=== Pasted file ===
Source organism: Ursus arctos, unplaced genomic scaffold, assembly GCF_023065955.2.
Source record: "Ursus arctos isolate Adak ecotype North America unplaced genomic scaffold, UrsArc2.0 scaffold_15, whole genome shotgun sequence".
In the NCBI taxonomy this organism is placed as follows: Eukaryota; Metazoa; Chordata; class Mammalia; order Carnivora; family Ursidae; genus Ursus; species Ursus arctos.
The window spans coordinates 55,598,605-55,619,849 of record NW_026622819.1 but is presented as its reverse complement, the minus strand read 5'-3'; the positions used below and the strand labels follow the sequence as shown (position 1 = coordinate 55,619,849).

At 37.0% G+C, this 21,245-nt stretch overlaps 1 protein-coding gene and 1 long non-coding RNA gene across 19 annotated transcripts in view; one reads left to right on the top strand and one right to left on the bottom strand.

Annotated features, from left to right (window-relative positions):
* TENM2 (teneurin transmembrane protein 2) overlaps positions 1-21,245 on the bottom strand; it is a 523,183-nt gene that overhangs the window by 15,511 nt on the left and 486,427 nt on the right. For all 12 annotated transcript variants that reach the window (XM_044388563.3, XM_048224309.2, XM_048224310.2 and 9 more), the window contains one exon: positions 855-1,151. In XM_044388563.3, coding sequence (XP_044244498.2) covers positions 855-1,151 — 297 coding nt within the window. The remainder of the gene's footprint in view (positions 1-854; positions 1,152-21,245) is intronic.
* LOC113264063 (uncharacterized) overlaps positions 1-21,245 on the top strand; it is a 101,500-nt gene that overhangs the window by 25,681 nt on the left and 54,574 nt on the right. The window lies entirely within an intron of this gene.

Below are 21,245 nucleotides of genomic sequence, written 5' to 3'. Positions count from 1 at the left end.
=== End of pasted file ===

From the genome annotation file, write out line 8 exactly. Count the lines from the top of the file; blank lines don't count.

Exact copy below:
* LOC113264063 (uncharacterized) overlaps positions 1-21,245 on the top strand; it is a 101,500-nt gene that overhangs the window by 25,681 nt on the left and 54,574 nt on the right. The window lies entirely within an intron of this gene.